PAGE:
In a large pot add the butter or olive oil and heat over medium-high. Add the onions and saute until they begin to soften, about 3 or 4 minutes. Add the garlic and cook another 2 minutes. Mix in the flour and stir to coat all of the onions with it. After another minute, gently begin whisking in the hot milk (from poaching the fish). Whisk until smooth and then simmer for about 5 minutes or until it thickens enough to coat the back of a spoon. Season with salt and pepper as needed.
Stir in the peas, parsley, and lemon zest. Fold in the smoked salmon and poached cod gently, then pour the mixture into the prepared baking dish. Carefully top with the mashed potatoes, sealing in all the edges first (to prevent the filling from bubbling over the edges too much) and then cover the remaining filling with the remaining mashed potatoes. Use a fork to draw lines over the mashed potato topping to give it texture.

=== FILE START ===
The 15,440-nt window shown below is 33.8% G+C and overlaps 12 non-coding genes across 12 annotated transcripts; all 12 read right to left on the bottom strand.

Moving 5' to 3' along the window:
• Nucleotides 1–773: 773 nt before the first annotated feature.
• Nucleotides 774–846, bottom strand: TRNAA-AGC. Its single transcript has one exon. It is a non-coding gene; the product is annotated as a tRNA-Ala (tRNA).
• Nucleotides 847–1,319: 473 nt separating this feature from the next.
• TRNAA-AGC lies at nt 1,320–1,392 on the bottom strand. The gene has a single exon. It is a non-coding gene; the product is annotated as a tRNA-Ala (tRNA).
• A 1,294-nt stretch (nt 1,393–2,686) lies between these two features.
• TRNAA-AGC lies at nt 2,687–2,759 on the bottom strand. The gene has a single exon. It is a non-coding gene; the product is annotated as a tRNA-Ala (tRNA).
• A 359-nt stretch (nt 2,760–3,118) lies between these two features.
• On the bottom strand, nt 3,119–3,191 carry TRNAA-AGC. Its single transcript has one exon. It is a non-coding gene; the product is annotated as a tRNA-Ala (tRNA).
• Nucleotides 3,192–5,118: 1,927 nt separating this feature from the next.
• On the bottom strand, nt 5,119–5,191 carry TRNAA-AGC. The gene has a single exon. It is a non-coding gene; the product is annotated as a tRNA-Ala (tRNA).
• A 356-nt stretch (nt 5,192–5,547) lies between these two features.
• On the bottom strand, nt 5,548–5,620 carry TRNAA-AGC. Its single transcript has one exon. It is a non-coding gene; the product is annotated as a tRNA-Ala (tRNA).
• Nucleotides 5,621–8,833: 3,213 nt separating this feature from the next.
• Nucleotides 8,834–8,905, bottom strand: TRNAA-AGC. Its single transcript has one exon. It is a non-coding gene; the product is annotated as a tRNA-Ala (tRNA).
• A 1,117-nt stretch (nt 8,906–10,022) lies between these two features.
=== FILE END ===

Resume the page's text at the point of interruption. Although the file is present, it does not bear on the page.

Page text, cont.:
Bake the fish pie for 30 to 35 minutes or until the filling is bubbling (it may bubble out of some of the edges) and the topping starts to brown. At this point, you can broil the fish pie for an addition few minutes to brown it more, if desired. Serve immediately in wide individual bowls.
Monday, March 10, 2014
There's nothing quite as personal and thoughtful for gift-giving as something homemade. I honestly find that a gift for that person who already has everything, something with a personal touch is the most well-received. This is even more true when it comes to edible gifts.
I recently received a review copy of trEATs by April Carter (Hardie Grant Books). The entire premise of this cookbook is to create edible delights perfect for gift-giving. There's a short blurb in the beginning of the book discussing how to present your creations, but I would have really loved if each recipe had a little note with suggestions for that particular recipe for how to package it best.
Regardless, I think this book is creative and playful. It only has about 50 recipes but they range from savory to sweet, and simple to more complex. Everything from jars of salted caramel sauce and flavored salts to cupcakes, cookies, and even baked doughnuts fill these pages with fun and festive ideas.